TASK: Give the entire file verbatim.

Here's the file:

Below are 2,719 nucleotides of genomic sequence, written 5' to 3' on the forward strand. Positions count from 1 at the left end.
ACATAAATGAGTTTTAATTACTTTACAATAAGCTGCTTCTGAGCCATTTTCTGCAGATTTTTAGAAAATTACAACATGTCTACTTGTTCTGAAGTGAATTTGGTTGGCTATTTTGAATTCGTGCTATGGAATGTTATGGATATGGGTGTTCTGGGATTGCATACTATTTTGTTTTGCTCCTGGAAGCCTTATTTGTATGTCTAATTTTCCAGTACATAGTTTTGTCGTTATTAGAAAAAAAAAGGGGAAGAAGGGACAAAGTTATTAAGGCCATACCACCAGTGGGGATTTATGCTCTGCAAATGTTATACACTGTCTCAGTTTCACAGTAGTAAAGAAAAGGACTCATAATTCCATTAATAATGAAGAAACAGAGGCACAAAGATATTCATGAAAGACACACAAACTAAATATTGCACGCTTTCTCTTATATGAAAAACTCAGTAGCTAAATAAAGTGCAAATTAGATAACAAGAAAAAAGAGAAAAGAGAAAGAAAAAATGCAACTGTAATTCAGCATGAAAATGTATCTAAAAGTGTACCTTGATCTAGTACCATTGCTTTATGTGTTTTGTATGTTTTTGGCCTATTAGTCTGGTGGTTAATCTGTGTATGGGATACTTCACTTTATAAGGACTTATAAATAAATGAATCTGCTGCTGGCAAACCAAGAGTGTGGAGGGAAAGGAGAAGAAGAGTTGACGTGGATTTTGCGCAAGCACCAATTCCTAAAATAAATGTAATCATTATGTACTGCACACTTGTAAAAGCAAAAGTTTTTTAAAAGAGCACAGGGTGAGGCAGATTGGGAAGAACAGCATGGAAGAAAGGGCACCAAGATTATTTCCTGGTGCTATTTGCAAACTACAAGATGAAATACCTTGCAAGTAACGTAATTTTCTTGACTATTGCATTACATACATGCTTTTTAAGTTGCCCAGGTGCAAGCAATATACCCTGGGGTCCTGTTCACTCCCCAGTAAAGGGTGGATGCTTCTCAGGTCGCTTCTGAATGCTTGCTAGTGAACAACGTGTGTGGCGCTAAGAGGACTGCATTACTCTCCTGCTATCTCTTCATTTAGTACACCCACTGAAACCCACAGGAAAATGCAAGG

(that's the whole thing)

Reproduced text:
Below are 2,719 nucleotides of genomic sequence, written 5' to 3' on the forward strand. Positions count from 1 at the left end.
ACATAAATGAGTTTTAATTACTTTACAATAAGCTGCTTCTGAGCCATTTTCTGCAGATTTTTAGAAAATTACAACATGTCTACTTGTTCTGAAGTGAATTTGGTTGGCTATTTTGAATTCGTGCTATGGAATGTTATGGATATGGGTGTTCTGGGATTGCATACTATTTTGTTTTGCTCCTGGAAGCCTTATTTGTATGTCTAATTTTCCAGTACATAGTTTTGTCGTTATTAGAAAAAAAAAGGGGAAGAAGGGACAAAGTTATTAAGGCCATACCACCAGTGGGGATTTATGCTCTGCAAATGTTATACACTGTCTCAGTTTCACAGTAGTAAAGAAAAGGACTCATAATTCCATTAATAATGAAGAAACAGAGGCACAAAGATATTCATGAAAGACACACAAACTAAATATTGCACGCTTTCTCTTATATGAAAAACTCAGTAGCTAAATAAAGTGCAAATTAGATAACAAGAAAAAAGAGAAAAGAGAAAGAAAAAATGCAACTGTAATTCAGCATGAAAATGTATCTAAAAGTGTACCTTGATCTAGTACCATTGCTTTATGTGTTTTGTATGTTTTTGGCCTATTAGTCTGGTGGTTAATCTGTGTATGGGATACTTCACTTTATAAGGACTTATAAATAAATGAATCTGCTGCTGGCAAACCAAGAGTGTGGAGGGAAAGGAGAAGAAGAGTTGACGTGGATTTTGCGCAAGCACCAATTCCTAAAATAAATGTAATCATTATGTACTGCACACTTGTAAAAGCAAAAGTTTTTTAAAAGAGCACAGGGTGAGGCAGATTGGGAAGAACAGCATGGAAGAAAGGGCACCAAGATTATTTCCTGGTGCTATTTGCAAACTACAAGATGAAATACCTTGCAAGTAACGTAATTTTCTTGACTATTGCATTACATACATGCTTTTTAAGTTGCCCAGGTGCAAGCAATATACCCTGGGGTCCTGTTCACTCCCCAGTAAAGGGTGGATGCTTCTCAGGTCGCTTCTGAATGCTTGCTAGTGAACAACGTGTGTGGCGCTAAGAGGACTGCATTACTCTCCTGCTATCTCTTCATTTAGTACACCCACTGAAACCCACAGGAAAATGCAAGG